Permaculture Designers Manual
CHAPTER 4 – PATTERN UNDERSTANDING
Section 4.6 –
The Harmonics and Geometries of Boundaries in Permaculture
The amplitude, configuration, and periodicity of an edge, surface, or boundary may be varied by design.
Edges and surfaces may be sinuous, lobular, serrate, notched, or deliberately smoothed for more efficient flow.
While we may deliberately induce turbulence in salmon streams by using weirs, we are painstaking in using smooth and even conduits for energy generation in wind or hydraulic systems.
We can deepen areas of shallow streams to make pools, or to prevent stream bank erosion, or to reflect sun energy to buildings; all these are manipulated to achieve specific effects on their boundaries or or surfaces.
Notched or lobular edges, such as we achieve in plan by following hill contours, afford sheltered, wetter, drier, hotter or more exposed micro-habitats for a variety of species.
Serrate or zigzag fences; not only stand on their own, but resist wind-throw much better than straight barriers.
Lobular embankments, like the keyhole beds of Figure 4 .7, are obviously sheltered, spacious habitats for gardens and settlements.
As for surface and flow phenomena, we can partition water surfaces to reduce wind effect, or design to deliberately create turbulence and wind overturn.
Islands, quoins and rafts of many shapes have as many uses, and deflect flow to increase condensation or to encourage sand and snow deposition or removal.
Surfaces can be pitted, ridged, spiraled, mounded, tessellated, tasseled with plants or brush, paved, and sprayed to stabilize mulch, mulched, or smoothed for water runoff.
When a boundary separates two things which differ, there is an opportunity for trade, transactions or translation across the border (Figure 4.8).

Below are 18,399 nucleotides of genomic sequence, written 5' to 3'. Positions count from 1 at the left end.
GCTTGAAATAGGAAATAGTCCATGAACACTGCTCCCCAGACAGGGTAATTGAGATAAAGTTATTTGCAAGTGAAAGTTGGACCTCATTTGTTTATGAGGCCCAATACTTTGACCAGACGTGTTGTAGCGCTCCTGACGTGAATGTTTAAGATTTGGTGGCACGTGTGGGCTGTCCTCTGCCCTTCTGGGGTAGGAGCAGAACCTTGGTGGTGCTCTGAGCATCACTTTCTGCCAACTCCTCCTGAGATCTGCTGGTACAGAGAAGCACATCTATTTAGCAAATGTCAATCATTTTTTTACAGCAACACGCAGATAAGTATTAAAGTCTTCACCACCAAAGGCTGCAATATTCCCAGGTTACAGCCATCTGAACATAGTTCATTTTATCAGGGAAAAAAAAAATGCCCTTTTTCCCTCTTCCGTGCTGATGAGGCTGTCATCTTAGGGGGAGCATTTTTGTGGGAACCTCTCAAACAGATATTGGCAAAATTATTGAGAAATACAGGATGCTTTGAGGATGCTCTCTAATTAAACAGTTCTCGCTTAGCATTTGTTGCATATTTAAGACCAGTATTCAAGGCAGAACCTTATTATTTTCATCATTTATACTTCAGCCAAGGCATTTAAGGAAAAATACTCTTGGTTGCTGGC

When the boundary itself is difficult to pass, where it represents a trap or net, or where the substances and objects attempting to pass have no ability to do so, accumulations may occur at the boundary.
Examples of this lie all about us, as stranded shells on the beach, people lined up at visa offices, and cars at stop lights or curbsides.
People are, at heart, strandlopers and beach-combers; even our dwellings pile up at the junction of sea and land, on estuaries (80% or us live at water edges), and at the edge of forest, river, marsh, or plain.
Invariant ecologies may attract the simple-minded planner, but they will not attract people as inhabitants or explorers.
In design, we can arrange our edges to net, stop, or sieve-through animals, plants, money and influence.
However, we face the danger of accumulating so much trash that we smother ourselves in it.
Translators keep flow on the move, thereby changing the world and relieving it of its stresses.
The sensible translator passes on resources and information to build a new life system.
There are innumerable resources in flow. Our work as designers is to make this flow function in our local system before allowing it to go to other systems.
Each function carried out by information flow builds a local resource and a yield.
If you now carefully observe every natural accumulation of particles, you will find they lie on edges, or surfaces, or scattered nearby, like brush piled up against a fence (Figure4.9). We can use these processes to gather a great variety of yields.